Oct 21, 2013
06:18 AM
The Connecticut Story

Foundation Fulfills Late Wilton Soldier’s Plan to Help Iraqi Kids

Foundation Fulfills Late Wilton Soldier’s Plan to Help Iraqi Kids

Peter Casolino

Bill and Shalini Madaras, whose son, Nick Madaras, was killed in Iraq, have been raising money and donations of soccer equipment to send to children in Iraq.

The note came from a mother in Minnesota.

Her twins, for their sixth-birthday celebration, instead of gifts, asked friends to donate soccer balls to the Kick for Nick Foundation, which sends them to children around the world whereever U.S. troops are stationed.

“She wrote this letter and said it was the proudest moment of her life that her kids at that age were thinking like this,” said Bill Madaras, tearing up as he talked about the family foundation set up in memory of their son.

Nick Madaras, an outstanding soccer player at his high school in Wilton, saw children in Iraq playing the game with makeshift equipment, often just a tin can.

He gathered up some soccer balls when he was home on leave to distribute them to the kids near his base in 2006, but the 19-year-old was killed by a roadside bomb before he could make that happen.Almost 40,000 soccer balls later, with contributions coming in from 46 states and more than 500 cities, the Kick for Nick effort is going strong.“Nick wanted to give the balls to the children he saw, that’s how we got started. But it very quickly became obvious with our communication with the military that it was serving a very definite purpose for the soliders themselves. It helped their morale and actually the balls were improving security in the villages,” Madaras said.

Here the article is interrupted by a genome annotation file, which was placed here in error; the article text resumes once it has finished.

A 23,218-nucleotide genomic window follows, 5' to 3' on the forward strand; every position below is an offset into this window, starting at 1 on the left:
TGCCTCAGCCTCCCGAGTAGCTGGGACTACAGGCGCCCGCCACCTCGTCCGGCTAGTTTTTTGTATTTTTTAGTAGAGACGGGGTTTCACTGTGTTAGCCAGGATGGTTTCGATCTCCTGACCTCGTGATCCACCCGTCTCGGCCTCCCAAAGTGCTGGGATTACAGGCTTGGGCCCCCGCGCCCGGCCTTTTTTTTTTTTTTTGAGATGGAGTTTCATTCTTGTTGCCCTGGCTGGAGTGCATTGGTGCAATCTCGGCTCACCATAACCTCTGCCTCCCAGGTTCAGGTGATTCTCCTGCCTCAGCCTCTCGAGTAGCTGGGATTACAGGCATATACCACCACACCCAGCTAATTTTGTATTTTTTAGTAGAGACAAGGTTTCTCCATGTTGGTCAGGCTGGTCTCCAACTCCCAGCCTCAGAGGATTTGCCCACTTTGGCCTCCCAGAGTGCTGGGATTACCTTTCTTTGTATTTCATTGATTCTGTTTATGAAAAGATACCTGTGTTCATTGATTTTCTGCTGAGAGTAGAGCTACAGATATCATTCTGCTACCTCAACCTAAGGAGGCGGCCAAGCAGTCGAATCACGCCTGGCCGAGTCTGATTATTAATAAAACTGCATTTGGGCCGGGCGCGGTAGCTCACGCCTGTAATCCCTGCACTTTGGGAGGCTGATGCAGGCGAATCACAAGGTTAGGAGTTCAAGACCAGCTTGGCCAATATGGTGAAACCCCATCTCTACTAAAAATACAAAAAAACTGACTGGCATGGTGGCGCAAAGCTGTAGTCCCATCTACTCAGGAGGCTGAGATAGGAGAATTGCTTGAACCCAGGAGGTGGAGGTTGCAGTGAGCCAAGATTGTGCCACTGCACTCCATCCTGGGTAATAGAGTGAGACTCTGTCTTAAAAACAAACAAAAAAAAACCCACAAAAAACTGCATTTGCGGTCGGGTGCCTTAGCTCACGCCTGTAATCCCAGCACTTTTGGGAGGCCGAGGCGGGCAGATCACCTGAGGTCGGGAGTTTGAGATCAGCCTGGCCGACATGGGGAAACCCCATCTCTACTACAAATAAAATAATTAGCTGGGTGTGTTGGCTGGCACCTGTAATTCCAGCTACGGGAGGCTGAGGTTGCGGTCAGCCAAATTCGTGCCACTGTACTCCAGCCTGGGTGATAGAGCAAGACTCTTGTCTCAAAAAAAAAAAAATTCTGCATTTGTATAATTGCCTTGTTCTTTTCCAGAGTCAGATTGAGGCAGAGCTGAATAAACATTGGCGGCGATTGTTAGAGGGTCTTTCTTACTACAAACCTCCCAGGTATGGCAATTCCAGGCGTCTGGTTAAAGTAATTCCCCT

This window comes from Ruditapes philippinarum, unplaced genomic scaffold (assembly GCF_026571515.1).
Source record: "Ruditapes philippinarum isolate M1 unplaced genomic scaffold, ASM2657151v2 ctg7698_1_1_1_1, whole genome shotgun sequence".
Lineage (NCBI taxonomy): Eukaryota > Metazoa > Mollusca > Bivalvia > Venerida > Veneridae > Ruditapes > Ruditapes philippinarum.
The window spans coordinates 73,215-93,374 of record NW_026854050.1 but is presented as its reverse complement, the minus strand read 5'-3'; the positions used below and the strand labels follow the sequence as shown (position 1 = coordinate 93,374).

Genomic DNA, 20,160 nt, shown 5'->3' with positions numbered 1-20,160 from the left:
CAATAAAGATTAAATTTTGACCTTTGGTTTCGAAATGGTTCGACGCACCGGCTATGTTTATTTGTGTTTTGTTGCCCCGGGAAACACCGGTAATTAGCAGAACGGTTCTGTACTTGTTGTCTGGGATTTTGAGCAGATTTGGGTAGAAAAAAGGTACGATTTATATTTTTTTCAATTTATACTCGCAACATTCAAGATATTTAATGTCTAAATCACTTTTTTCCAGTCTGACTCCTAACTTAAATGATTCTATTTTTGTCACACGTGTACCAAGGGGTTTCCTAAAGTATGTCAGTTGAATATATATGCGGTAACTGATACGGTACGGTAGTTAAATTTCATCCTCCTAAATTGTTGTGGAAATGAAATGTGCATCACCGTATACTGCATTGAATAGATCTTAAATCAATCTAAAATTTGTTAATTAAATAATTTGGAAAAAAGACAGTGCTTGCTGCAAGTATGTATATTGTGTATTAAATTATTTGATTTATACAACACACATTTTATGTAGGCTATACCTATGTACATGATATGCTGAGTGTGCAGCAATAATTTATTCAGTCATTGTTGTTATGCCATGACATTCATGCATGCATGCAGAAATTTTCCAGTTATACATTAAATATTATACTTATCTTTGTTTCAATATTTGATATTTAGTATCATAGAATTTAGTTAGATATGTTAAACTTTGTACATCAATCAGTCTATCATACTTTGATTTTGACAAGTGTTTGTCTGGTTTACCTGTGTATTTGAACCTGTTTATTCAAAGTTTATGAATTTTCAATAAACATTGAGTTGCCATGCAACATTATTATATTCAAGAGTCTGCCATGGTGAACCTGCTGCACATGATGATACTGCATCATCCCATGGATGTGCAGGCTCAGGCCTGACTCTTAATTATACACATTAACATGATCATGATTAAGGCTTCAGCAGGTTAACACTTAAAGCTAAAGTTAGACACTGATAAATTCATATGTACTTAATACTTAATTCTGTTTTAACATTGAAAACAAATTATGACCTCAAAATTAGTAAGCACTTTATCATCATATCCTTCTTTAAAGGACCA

For Madaras and his wife, Shalini, the foundation became a platform for getting involved in helping veterans anyway they can.

The third annual Kick for Nick night fundraiser will be held Friday at O’Toole’s Pub, 157 Orange St., from 5 to 9 p.m. O’Toole’s has sponsored numerous fundraisers for the community, but especially around veterans given that its building was once an Army recruiting station.

Shalini Madaras said the event at O’Toole’s will also benefit Habitat for Heroes, a startup run by Habitat for Humanity in Fairfield County, that will construct the first home specifically for a veteran.

Bill Madaras said they want to raise awareness about new programs oriented toward veterans.

“It’s part of our mission to help,” said Shalini.

Habitat for Heroes is based on Habitat’s traditional model where the recipients offer sweat equity as their contribution and help others as the program expands. Shalini said home ownership is a confidence builder for veterans who may find it difficult to access a mortgage through traditional sources or can’t find housing they can afford.

For the full story, visit New Haven Register online.


Foundation Fulfills Late Wilton Soldier’s Plan to Help Iraqi Kids

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